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- Author or Editor: Yong In Kuk x
To determine whether differential tolerance to paraquat among cucumber (Cucumis sativus L.) leaves of various ages correlates with low-temperature tolerance, leaves of three cultivars at the four-leaf stage were exposed to 5 °C. Leaves tolerant to paraquat were also tolerant to low temperature as indicated by electrolyte leakage changes in leaf tissue, lipid peroxidation, and photosynthesis measurements. The youngest leaf (leaves were numbered 1 to 4 with the youngest leaf given 4) on the same plant was more tolerant than older leaves to low temperature. During chilling, lipid peroxidation and H2O2 content increased in the oldest leaf when compared with the three younger leaves. Photosynthetic activity and chlorophyll a fluorescence (Fv/Fm) were significantly lower in leaf 1 than in leaf 4. There was no difference in superoxide dismutase, catalase, ascorbate peroxidase (APX), and glutathione reductase activities among various leaf ages in untreated plants. Induction of antioxidant activity in response to low temperature was higher in the youngest leaf than in the oldest leaf. Expression of APX isozymes increased in response to low temperature, and their expression was the highest in the youngest leaf. Current results support earlier findings that antioxidant protection also was a mechanism for paraquat tolerance.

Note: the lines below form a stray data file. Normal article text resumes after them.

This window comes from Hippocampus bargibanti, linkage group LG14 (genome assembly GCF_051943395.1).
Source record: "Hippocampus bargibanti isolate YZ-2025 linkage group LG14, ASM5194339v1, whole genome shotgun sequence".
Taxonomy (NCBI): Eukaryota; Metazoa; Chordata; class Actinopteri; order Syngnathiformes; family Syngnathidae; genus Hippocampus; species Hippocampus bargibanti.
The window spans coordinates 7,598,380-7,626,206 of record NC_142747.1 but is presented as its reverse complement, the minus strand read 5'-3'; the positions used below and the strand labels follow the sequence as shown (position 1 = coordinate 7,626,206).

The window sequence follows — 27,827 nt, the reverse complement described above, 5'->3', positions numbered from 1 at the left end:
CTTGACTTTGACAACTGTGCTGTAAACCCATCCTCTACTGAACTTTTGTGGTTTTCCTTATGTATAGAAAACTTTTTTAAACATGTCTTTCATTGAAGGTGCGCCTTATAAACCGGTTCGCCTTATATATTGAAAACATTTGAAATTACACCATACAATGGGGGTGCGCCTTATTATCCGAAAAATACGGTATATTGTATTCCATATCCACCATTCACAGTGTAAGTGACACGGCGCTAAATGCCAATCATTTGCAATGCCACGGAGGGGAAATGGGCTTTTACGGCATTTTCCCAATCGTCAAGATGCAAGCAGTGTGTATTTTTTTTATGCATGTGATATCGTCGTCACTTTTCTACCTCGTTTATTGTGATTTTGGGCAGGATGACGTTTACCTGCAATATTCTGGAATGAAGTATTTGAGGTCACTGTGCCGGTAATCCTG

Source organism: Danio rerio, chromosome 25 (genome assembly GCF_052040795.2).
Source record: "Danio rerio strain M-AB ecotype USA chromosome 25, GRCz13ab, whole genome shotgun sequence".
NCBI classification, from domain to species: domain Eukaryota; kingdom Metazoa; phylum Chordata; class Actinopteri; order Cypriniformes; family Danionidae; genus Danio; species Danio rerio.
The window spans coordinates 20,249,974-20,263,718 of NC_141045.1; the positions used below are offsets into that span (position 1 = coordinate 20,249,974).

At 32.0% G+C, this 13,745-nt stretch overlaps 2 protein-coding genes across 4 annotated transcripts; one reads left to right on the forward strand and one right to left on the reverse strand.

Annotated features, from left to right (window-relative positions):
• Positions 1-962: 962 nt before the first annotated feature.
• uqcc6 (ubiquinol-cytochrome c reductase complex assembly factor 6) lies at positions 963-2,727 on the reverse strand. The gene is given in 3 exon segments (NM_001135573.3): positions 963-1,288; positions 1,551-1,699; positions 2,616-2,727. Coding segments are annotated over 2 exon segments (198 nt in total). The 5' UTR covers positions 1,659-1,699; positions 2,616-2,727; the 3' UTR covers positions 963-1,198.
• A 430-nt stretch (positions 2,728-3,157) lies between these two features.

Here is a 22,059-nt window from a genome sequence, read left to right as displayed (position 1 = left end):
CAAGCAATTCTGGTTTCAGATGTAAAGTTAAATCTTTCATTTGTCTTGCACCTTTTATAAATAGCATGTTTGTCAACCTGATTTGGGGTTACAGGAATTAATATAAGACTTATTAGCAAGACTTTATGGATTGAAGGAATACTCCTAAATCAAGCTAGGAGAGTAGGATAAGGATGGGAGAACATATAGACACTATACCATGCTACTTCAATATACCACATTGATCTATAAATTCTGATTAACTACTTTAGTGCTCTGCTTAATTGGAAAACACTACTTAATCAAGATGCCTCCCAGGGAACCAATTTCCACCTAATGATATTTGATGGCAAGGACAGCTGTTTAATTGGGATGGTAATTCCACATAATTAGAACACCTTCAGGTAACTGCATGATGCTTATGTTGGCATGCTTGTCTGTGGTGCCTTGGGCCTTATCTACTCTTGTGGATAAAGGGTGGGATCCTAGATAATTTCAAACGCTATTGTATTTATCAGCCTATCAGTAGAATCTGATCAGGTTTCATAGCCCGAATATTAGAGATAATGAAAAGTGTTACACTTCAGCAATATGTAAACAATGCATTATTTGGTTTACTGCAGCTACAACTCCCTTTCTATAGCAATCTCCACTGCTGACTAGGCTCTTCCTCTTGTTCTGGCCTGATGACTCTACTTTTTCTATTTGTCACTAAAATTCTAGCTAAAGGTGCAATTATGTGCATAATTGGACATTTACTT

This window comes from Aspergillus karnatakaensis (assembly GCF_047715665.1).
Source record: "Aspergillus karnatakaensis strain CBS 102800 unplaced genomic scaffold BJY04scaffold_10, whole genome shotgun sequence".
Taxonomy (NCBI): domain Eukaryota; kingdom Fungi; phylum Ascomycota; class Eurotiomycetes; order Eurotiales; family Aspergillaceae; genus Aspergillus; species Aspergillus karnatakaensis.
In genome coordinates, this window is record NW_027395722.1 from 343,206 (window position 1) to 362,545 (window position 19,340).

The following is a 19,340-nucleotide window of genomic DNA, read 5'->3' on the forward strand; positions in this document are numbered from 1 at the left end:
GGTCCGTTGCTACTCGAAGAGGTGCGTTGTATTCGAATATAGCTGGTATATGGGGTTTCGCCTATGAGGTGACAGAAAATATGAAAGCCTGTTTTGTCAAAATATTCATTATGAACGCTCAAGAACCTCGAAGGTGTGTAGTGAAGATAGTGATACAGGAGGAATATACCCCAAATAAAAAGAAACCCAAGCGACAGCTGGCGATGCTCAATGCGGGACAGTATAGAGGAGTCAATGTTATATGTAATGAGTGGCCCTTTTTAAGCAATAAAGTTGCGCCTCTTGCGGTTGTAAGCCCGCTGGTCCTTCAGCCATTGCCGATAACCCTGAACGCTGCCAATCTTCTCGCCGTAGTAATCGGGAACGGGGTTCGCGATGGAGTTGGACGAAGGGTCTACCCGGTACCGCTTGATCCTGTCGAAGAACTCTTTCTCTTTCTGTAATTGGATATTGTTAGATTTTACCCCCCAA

To determine whether chilling tolerance is related to cold acclimation, changes in physiological responses and activity of antioxidative enzymes were investigated in leaves of cucumber (Cucumis sativus L.) grown in controlled environments. Plants were exposed to 15 °C (cold-acclimated) or 25 °C (nonacclimated) for 3 days, under 50 μmol·m-2·s-1 photosynthetic photon flux and 70% relative humidity. Plants were then exposed to 8 °C chilling temperature for 3 days, and allowed to recover in a growth chamber at 25 °C for 3 days. Measurements of leaf water content, cellular leakage, lipid peroxidation, chlorophyll a fluorescence, and quantum yield showed that cold-acclimated leaves were less affected by chilling compared to nonacclimated leaves. Cold-acclimated leaves recovered faster than nonacclimated leaves with regard to all variables examined. Catalase and ascorbate peroxidase activities were induced in cold-acclimated leaves, but not in nonacclimated leaves. These data indicate that cold acclimation increased chilling tolerance of cucumber in association with antioxidative enzymes.